Nobel Prize In Chemistry Awarded For Method That Help Visualise Biomolecules


Stockholm: The 2017 Nobel Prize in Chemistry was awarded to France’s Jacques Dubochet, Britain’s Richard Henderson and the US scientist Joachim Frank, for the development of a method called Cryo-electron microscopy. This can help detect and visualise complex biomolecule structures.

This technique of studying molecules has ensured great applications in field of biochemistry, according to the Nobel Committee. The 9-million-kronor ($1.1 million) prize is shared by Dubochet of the University of Lausanne, Frank at New York’s Columbia University and Henderson of MRC Laboratory of Molecular Biology in Cambridge, Britain.

Cryo-electron microscopy gives scientists the opportunity to look at the machinery of life in 3D form. This was something that was not possible with earlier forms of electron microscopes as more powerful beams would destroy the biological matter.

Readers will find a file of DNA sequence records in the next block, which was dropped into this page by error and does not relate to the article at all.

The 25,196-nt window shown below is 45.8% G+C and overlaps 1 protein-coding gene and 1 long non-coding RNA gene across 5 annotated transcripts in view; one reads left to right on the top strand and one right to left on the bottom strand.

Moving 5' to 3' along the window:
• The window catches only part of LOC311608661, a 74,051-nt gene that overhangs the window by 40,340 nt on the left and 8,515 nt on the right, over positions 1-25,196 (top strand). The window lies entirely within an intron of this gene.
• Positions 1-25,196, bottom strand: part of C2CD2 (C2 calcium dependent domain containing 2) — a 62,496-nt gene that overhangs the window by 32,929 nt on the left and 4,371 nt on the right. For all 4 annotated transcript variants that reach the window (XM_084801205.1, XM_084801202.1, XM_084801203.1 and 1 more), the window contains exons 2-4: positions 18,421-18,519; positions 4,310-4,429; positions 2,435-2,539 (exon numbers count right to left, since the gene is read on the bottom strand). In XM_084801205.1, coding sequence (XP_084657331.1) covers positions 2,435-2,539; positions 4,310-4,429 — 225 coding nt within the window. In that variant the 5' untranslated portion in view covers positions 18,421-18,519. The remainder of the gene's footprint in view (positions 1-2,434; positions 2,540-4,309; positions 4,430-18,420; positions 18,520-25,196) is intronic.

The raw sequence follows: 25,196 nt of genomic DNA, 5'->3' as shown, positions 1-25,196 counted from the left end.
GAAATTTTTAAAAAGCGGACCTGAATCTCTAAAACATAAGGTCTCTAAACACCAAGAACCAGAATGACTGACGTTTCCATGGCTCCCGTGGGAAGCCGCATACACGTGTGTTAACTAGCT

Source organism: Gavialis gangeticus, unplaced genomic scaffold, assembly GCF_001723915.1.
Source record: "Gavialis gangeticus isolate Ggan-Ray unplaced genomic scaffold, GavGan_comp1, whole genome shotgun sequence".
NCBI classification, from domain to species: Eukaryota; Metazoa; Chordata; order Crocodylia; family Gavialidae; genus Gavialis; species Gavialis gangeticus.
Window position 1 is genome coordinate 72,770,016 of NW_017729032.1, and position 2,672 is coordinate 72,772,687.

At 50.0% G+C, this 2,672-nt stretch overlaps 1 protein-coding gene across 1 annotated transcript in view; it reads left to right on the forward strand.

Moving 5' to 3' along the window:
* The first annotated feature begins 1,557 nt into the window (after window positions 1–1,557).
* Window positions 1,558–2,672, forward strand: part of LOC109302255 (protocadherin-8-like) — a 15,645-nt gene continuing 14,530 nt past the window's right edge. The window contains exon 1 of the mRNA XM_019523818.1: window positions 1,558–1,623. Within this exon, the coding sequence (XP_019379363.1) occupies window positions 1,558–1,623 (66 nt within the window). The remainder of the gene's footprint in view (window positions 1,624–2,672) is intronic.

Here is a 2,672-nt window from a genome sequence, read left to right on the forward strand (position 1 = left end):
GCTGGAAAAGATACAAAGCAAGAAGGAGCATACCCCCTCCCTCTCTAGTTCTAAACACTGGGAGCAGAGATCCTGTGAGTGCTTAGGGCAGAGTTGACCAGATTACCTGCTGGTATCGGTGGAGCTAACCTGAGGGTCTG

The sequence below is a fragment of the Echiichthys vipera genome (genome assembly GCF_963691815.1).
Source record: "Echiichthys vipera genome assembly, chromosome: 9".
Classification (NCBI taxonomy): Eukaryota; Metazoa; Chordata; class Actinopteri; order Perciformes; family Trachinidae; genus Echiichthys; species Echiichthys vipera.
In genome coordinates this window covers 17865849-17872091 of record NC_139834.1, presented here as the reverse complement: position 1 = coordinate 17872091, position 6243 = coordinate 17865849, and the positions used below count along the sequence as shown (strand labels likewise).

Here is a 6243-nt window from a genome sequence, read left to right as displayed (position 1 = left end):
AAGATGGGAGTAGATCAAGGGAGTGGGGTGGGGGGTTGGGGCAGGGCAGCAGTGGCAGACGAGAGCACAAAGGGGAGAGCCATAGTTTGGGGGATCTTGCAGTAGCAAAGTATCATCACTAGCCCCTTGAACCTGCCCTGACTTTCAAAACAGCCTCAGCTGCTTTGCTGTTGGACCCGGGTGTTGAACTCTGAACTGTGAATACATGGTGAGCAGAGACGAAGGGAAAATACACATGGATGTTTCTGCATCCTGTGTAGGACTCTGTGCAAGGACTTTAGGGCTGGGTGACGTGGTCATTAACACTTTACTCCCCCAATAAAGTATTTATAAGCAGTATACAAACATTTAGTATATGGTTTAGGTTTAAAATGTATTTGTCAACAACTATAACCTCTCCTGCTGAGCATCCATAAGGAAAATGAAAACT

The specific type of electron microscopy is based on the principle of forming a three-dimensional image by collecting and combining thousands of projections of the biomolecules. Specimens that are to be analysed remain in their native state without the need for dyes or fixatives. This allows the study of fine cellular structures, viruses and protein complexes at molecular resolution.

In the announcement ceremony held at the Royal Swedish Academy of Sciences, the committee explained how the technique allows researchers to “freeze biomolecules mid-movement and visualize processes they have never previously seen.” The development, they said, “is decisive for both the basic understanding of life’s chemistry and for the development of pharmaceuticals.”

According to the committee’s statement, Richard Henderson in 1990 was successful in using an electron microscope to generate a three-dimensional image of a protein at atomic resolution. Joachim Frank made the technology more widely applicable. Jacques Dubochet helped with vitrification of water, which ensured that the biological sample retained its natural shape even in the vacuum and while frozen.

As the committee notes, the work produced by these three scientists has ensured that now researchers have access to 3D structures of biomolecules. This includes proteins which cause antibiotic resistance to seeing the surface of the Zika virus in full detail.